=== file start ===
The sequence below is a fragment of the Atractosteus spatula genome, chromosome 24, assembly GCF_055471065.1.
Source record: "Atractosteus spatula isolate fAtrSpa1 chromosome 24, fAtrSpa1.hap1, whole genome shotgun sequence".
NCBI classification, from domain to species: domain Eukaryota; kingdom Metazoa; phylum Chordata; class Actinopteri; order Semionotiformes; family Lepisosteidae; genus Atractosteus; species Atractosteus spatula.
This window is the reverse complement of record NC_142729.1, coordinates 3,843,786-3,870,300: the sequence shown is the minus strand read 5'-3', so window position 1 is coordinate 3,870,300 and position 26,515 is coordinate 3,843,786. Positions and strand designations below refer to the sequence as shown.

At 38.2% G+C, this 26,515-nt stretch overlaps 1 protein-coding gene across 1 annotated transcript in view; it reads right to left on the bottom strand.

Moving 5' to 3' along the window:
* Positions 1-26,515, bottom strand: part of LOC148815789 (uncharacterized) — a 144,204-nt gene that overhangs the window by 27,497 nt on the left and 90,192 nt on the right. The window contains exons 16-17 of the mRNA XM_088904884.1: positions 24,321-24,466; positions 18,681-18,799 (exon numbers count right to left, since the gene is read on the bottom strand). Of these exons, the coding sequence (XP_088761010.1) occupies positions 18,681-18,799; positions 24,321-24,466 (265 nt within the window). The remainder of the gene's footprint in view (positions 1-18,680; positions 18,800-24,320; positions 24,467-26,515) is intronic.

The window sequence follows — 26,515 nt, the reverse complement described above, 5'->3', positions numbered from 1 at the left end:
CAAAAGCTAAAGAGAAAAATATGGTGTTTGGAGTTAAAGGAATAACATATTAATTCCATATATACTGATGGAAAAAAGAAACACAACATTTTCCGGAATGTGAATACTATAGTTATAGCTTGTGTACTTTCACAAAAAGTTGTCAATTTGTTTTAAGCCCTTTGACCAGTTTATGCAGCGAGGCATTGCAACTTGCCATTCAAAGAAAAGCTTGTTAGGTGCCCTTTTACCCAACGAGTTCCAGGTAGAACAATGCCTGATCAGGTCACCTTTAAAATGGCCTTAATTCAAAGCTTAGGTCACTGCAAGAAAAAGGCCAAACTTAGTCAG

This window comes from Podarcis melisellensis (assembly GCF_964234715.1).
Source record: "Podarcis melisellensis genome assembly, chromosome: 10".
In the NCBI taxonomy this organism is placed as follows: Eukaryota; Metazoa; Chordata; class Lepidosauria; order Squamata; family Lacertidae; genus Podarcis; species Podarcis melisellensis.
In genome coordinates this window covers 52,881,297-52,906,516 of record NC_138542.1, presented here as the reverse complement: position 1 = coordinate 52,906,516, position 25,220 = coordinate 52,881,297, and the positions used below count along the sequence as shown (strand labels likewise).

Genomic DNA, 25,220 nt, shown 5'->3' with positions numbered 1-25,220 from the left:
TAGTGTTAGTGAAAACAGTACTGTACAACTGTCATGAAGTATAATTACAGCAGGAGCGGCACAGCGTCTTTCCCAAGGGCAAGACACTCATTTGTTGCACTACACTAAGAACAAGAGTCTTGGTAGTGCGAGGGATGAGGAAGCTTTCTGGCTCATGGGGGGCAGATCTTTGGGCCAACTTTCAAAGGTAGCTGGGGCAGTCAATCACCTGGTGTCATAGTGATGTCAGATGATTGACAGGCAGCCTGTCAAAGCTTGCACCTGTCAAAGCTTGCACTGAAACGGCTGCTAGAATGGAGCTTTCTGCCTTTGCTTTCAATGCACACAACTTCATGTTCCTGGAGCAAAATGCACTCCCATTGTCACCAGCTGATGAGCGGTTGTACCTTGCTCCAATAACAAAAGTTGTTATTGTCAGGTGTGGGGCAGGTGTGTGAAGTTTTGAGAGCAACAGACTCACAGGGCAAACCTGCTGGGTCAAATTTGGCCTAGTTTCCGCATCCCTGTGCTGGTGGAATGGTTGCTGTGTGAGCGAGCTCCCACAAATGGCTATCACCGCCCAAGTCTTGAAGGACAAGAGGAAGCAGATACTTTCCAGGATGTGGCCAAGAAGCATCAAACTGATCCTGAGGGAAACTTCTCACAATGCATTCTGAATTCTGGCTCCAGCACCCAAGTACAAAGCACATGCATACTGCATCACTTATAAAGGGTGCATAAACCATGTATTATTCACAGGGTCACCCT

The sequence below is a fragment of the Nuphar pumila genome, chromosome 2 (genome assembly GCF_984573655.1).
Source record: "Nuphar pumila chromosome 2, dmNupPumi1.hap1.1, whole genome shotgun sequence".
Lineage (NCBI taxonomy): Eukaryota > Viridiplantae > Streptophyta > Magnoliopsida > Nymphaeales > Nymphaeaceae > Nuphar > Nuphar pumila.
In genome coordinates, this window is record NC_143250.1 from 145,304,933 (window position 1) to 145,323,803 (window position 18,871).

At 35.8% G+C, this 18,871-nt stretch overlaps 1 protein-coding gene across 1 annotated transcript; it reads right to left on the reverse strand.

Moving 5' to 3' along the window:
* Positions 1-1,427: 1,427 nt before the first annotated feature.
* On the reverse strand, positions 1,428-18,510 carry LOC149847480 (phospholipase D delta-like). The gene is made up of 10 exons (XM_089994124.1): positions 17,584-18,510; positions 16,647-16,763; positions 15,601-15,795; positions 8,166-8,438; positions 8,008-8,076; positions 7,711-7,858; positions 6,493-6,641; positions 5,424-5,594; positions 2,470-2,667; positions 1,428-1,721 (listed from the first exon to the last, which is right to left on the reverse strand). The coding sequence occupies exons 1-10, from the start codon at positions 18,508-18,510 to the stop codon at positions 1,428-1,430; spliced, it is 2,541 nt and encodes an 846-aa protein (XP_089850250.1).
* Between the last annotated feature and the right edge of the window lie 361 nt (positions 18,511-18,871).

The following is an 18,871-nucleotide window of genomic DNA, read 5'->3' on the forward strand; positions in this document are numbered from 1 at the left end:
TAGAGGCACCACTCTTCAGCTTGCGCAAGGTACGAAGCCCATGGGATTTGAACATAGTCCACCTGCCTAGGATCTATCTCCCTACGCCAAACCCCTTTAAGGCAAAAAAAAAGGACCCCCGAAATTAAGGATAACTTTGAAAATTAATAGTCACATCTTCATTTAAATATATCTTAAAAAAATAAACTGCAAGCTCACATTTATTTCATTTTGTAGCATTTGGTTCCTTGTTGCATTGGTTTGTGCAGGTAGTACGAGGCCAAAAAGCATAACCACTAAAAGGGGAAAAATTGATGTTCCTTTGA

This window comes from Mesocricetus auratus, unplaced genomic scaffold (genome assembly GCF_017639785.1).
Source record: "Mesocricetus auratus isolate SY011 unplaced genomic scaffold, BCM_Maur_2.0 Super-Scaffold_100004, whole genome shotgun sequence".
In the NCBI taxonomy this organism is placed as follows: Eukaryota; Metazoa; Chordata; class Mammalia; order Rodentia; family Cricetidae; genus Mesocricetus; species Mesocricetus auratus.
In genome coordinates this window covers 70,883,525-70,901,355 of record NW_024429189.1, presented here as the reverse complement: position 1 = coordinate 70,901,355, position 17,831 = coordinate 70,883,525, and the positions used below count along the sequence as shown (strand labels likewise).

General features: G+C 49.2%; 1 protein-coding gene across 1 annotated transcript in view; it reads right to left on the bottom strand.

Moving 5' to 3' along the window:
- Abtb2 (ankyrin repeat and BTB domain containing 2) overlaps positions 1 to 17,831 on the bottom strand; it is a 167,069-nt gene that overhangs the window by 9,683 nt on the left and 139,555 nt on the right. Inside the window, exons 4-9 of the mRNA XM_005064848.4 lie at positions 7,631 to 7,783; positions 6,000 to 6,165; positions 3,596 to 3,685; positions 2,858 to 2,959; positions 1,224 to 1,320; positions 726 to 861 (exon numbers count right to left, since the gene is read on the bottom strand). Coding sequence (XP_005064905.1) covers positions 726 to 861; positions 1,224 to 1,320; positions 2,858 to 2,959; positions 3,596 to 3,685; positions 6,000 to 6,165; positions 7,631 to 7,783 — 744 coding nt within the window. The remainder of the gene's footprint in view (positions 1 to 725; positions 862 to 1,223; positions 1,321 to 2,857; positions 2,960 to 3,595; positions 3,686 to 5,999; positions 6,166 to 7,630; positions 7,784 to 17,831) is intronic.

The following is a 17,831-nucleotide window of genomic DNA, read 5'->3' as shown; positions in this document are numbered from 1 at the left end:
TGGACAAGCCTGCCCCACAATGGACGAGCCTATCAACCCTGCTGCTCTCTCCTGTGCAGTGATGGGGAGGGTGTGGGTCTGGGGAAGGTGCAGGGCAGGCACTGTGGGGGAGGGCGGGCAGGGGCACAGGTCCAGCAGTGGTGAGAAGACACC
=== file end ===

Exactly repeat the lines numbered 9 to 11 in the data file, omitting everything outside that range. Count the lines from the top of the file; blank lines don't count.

CAAAAGCTAAAGAGAAAAATATGGTGTTTGGAGTTAAAGGAATAACATATTAATTCCATATATACTGATGGAAAAAAGAAACACAACATTTTCCGGAATGTGAATACTATAGTTATAGCTTGTGTACTTTCACAAAAAGTTGTCAATTTGTTTTAAGCCCTTTGACCAGTTTATGCAGCGAGGCATTGCAACTTGCCATTCAAAGAAAAGCTTGTTAGGTGCCCTTTTACCCAACGAGTTCCAGGTAGAACAATGCCTGATCAGGTCACCTTTAAAATGGCCTTAATTCAAAGCTTAGGTCACTGCAAGAAAAAGGCCAAACTTAGTCAG

This window comes from Podarcis melisellensis (assembly GCF_964234715.1).
Source record: "Podarcis melisellensis genome assembly, chromosome: 10".